OpenCourt: Fertile Ground for Cultivating New Media Use Policies

Lora Bentley
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As of Monday, the district court in Quincy, Mass., allows live blogging, tweeting and Facebooking from the courtroom. iPhone? Sure, bring it in and use it. Tablet? Absolutely. Laptop? Yeah, that's fine, too.


It's an odd turnabout from a system in which jurors and lawyers alike have been punished for using such tools during trial. But the goal of the Open Court project, according to producer John Davidow, "is to bring the courts and what goes on in the courts closer to the people so they understand how the law and the justice system work in this country." And now that "citizen journalists" and bloggers outnumber reporters, it makes sense to allow the new media into the courtroom.


The project provides the court system with a means by which to address the technology while it is still relatively new and to make adjustments as it matures. Before the project launched, Davidow and project advisers met with court officials and attorneys for months, the story says, to work out the rules for the program. As Val Wang points out in a blog post, the group behind the project wants to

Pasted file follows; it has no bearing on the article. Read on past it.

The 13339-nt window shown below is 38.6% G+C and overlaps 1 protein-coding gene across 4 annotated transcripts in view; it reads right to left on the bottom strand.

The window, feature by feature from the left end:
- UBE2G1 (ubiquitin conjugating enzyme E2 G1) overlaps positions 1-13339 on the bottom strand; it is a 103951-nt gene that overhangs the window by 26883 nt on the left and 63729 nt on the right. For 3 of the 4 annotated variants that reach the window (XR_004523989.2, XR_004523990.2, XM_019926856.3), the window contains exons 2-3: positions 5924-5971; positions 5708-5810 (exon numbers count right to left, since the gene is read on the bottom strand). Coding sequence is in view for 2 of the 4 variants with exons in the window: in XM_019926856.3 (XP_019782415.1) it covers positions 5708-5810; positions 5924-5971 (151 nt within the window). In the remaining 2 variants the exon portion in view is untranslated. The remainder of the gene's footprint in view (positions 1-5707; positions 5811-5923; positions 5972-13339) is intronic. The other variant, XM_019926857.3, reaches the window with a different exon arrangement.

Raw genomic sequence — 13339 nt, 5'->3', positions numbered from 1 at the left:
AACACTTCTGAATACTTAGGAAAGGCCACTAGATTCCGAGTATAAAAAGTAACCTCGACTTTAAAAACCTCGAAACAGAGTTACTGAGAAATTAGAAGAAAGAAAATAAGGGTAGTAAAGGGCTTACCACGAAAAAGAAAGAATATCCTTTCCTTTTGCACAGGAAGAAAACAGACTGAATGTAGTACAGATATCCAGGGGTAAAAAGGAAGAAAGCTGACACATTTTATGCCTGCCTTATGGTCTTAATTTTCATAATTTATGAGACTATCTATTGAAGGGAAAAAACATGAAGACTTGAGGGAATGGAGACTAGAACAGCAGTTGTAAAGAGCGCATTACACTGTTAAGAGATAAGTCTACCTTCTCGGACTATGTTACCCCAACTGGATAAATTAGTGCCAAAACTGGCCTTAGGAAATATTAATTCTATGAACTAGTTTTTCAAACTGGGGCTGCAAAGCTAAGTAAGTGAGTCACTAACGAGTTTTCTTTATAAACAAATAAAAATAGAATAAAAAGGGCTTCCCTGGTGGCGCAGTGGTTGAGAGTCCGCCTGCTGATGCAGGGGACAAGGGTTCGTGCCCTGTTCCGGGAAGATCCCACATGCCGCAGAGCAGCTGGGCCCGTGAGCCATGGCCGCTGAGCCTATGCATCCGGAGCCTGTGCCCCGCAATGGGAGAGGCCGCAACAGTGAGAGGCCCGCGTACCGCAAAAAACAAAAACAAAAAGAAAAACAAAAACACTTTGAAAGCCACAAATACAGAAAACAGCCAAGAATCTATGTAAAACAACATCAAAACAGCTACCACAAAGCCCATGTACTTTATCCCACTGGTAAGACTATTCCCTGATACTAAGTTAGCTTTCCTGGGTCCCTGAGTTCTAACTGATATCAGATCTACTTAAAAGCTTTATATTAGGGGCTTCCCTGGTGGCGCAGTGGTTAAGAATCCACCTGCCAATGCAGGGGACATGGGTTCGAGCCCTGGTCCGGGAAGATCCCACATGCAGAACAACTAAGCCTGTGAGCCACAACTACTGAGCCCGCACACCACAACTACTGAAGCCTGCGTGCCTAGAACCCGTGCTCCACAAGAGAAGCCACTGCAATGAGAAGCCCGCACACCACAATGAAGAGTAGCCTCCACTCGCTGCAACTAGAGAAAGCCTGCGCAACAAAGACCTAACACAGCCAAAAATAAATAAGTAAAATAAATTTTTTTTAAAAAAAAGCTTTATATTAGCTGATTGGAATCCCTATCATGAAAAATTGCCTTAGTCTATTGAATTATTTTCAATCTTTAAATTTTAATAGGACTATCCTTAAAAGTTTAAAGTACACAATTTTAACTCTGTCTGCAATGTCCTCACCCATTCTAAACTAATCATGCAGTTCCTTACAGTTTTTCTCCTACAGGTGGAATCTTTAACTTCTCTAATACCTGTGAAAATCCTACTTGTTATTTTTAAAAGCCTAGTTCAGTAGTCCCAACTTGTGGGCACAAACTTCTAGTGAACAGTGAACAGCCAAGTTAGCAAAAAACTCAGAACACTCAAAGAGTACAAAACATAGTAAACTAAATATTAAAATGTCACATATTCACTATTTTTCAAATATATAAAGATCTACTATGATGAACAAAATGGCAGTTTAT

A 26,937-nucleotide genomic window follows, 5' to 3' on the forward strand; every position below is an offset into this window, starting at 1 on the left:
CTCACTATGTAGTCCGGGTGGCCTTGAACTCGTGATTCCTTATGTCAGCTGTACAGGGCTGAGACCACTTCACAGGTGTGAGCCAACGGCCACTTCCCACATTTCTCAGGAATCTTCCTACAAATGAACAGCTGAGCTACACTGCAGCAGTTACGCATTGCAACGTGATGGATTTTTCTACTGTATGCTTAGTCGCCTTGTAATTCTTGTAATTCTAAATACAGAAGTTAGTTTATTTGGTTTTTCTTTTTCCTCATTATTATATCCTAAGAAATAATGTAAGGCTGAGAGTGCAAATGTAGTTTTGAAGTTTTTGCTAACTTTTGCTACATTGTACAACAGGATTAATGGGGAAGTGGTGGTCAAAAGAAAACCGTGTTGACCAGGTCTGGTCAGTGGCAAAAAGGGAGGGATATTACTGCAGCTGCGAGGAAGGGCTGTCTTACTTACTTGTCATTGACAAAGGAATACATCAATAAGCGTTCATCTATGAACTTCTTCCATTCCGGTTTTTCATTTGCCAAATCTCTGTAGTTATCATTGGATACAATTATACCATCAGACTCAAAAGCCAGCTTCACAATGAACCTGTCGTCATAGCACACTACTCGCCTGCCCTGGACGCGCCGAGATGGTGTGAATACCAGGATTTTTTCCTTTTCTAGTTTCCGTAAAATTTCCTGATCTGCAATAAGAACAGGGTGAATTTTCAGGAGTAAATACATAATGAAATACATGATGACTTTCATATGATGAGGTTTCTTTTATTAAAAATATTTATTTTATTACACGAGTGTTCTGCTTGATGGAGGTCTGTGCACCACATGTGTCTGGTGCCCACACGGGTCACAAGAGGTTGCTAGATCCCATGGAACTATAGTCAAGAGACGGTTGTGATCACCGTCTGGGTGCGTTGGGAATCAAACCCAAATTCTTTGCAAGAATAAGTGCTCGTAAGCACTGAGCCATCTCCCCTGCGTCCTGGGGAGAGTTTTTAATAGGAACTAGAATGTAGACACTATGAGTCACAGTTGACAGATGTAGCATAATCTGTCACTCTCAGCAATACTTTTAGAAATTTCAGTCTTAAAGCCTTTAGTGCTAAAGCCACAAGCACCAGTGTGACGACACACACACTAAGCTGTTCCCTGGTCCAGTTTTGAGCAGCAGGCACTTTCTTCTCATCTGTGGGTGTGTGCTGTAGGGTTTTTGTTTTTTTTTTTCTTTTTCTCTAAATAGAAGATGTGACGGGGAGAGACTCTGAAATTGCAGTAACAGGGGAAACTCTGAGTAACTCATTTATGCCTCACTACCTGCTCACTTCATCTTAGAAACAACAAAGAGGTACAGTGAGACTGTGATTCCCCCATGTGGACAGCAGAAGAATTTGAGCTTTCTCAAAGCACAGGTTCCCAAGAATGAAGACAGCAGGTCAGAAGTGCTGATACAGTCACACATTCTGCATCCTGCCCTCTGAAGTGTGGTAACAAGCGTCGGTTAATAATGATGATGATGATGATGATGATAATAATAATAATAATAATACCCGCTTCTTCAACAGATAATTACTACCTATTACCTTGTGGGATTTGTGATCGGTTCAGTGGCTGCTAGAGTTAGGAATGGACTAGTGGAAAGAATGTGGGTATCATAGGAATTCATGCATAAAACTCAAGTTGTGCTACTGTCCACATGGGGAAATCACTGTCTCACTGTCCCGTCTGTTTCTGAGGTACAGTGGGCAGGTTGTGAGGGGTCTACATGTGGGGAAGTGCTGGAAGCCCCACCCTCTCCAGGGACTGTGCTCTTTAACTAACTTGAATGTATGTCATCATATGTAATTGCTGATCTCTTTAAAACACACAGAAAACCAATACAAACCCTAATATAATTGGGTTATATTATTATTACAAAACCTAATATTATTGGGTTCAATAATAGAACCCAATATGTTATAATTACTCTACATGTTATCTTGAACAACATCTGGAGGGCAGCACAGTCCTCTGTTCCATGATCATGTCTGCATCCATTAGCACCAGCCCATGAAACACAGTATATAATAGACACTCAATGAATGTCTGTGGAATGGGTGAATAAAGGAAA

find the right balance between the public's right to know and citizens' rights to a fair trial and to be able to come to the court system for protection.

However, attorneys in particular are a little wary. Defense attorney Richard Sweeney said the idea of a courtroom wired for sound "is full of perils for attorneys." True. But they're perils that can't be avoided forever.


According to redOrbit, court officials in the district hope the OpenCourt experiment will help to establish guidelines for using the new platforms and technology in courtrooms across the country. It's a good idea. As in the workplace, social media has likely landed in court to stay. Avoiding that reality will only postpone the inevitable and create a bigger policy problem down the road.


What's happening in Quincy is "the wave of the future," after all.

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